04 | Health Behaviour

Goal-setting/Determination of Intervention Targets

In consideration of the assessment phase results, the goals for Monica's current Rehab-Cycle® were determined by the rehabilitation team, and documented on the ICF Categorical Profile. See table 1.

Figure 1: ICF Categorical Profile

Table 1: ICF Categorical Profile; ICF Qualifier: rate the extent of problems (0 = no problem to 4 = complete problem) in the components of body functions (b), body structures (s), activities and participation (d) and the extent of positive (+) or negative impact of environmental (e) and personal factors (pf); Goal Relation: 1, 2, 3 refers to Cycle goal 1, 2, 3; SP refers to Service-Program Goal; G refers to the Global Goal; Goal value refers to the ICF qualifier to achieve after an intervention

To address the most important issues confronting Monica, the rehabilitation team defined ‘health maintenance’ and ‘prevention of pressure ulcers (PUs)’ as her global goals. Since the surgical incision was healing well and the standardized treatment scheme allowed Monica more activity, the rehabilitation team established a new service-program goal for this Rehab-Cycle®  –  independence in daily living.

To help achieve ‘independence in daily living’, three cycle goals were defined. Although Monica's skin was healing well, the rehabilitation team decided that cycle goal 1 should be to continue focusing on improving the structure of the skin and in skin healing. Cycle goal 2 focused on ‘mobility’ i.e. reduction of Monica’s physical limitations. Without any support, Monica remained bedridden at the start of this Rehab-Cycle®. Lastly, cycle goal 3 was defined as ‘looking after one’s health’; this included the prevention of future PUs and other secondary complications of spinal cord injury.((Please anchor “PUs” in this sentence with box 2))

"...the surgical incision was healing well..."

Setting Intervention Targets

Intervention targets were established by the rehabilitation team for each of the three cycle goals. Intervention targets are ICF categories that correspond to specific goals outlined in the ICF Categorical Profile and that are to be addressed with interventions in a rehabilitation program. In Monica's case, the intervention targets related to the healing of the skin involved the ‘repair functions of the skin’ and the ‘structure of areas of the skin’. The intervention targets identified to help improve mobility were ‘supportive functions of the arms’, ‘transferring oneself’ and ‘changing basic body positions’  –  all of which needed to be addressed in consideration of Monica's heightened risk of developing PUs.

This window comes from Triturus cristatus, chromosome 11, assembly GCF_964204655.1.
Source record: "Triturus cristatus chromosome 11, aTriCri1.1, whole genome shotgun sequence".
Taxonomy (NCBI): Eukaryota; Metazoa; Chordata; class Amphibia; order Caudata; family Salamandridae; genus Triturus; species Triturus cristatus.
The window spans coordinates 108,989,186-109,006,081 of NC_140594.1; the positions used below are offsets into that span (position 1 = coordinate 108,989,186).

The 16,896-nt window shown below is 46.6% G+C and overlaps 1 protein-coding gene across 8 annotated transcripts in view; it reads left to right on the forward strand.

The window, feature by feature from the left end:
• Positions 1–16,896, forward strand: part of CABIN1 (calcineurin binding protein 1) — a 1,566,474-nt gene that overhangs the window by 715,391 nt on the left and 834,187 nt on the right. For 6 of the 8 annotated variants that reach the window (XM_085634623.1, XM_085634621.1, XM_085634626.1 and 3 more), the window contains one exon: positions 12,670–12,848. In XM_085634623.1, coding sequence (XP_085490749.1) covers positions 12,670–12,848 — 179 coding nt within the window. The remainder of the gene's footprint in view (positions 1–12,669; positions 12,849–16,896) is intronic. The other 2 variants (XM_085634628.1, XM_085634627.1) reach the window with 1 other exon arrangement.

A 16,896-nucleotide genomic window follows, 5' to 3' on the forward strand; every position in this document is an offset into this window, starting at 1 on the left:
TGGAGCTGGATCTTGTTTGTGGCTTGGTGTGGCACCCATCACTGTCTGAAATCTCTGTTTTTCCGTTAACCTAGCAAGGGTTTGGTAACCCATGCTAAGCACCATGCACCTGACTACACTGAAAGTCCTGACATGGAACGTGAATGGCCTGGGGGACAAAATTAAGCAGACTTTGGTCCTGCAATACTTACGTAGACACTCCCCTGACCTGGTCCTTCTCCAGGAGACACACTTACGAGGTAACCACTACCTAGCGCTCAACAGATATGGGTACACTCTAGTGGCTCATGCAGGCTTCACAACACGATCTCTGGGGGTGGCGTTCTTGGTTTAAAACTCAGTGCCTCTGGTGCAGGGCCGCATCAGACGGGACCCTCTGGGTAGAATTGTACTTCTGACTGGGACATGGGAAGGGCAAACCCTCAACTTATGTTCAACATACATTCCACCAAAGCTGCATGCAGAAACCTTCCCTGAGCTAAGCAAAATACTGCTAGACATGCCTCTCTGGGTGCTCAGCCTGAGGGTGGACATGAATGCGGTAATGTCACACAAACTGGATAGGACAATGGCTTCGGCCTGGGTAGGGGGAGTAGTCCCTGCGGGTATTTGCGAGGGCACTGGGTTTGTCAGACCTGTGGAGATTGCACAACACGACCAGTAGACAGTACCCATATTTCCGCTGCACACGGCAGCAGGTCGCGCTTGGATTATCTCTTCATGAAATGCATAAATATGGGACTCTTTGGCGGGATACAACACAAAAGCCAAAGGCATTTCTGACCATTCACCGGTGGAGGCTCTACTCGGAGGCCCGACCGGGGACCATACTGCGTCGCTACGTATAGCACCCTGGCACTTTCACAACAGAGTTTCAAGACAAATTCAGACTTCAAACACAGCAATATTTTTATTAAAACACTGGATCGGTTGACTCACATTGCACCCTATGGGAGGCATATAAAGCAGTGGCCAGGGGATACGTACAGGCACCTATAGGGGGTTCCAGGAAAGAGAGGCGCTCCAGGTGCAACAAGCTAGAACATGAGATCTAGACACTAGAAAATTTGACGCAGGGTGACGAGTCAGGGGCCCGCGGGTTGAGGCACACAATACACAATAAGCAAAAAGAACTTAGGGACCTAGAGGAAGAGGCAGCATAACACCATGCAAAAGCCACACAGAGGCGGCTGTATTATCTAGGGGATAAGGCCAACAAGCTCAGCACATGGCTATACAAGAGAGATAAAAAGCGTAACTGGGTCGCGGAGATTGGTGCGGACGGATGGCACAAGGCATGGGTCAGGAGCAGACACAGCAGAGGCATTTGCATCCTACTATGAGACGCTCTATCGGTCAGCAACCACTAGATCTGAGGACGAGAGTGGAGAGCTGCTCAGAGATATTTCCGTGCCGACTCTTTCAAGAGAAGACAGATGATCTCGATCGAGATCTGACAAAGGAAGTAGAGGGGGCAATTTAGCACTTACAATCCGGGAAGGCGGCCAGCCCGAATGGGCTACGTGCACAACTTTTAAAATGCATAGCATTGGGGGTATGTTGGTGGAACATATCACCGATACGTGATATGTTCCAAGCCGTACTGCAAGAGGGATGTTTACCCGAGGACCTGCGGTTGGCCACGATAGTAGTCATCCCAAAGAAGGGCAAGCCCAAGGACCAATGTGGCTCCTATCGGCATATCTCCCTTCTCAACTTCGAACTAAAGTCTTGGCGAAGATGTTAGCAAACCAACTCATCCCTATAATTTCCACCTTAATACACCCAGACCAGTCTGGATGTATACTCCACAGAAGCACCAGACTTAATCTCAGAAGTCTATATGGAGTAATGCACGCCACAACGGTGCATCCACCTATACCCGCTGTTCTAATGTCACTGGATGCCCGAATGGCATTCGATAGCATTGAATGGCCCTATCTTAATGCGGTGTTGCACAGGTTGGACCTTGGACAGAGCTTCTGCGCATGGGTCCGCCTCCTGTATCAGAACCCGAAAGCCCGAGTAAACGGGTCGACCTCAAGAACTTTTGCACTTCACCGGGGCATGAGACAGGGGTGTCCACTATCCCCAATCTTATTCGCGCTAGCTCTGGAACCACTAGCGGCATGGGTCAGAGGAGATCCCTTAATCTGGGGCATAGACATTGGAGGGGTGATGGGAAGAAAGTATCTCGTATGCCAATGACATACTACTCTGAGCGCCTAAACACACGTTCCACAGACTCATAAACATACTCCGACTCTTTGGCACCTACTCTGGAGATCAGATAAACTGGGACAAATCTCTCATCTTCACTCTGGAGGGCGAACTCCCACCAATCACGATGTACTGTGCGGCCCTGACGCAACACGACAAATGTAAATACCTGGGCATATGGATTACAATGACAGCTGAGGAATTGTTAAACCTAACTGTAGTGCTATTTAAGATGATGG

Addressing cycle goal 3 ‘looking after one’s health’ was more complex. The intervention targets that were identified for addressing cycle goal 3 were behavioural in nature. This included improvement of the body function ‘body image’ and some of the personal factors identified during the assessment phase i.e. emotional instability, low acceptance of disease, limited self-responsibility and low levels of health behaviour. The extent to which Monica was able to look after her health naturally had consequences on reaching and maintaining success in the other two cycle goals.

ICF Research Branch CoordinatorICF Research Branch in cooperation with the WHO Collaborating Centre for the Family of International Classifications in Germany (at DIMDI)

Swiss Paraplegic Research
Guido A. Zäch Strasse 4
6207 Nottwil (Switzerland)


Tel. +41 41 939 66 31
Fax +41 41 939 66 40
www.icf-research-branch.org
www.icf-core-sets.org

Swiss Paraplegic Research © 2018 All Rights Reserved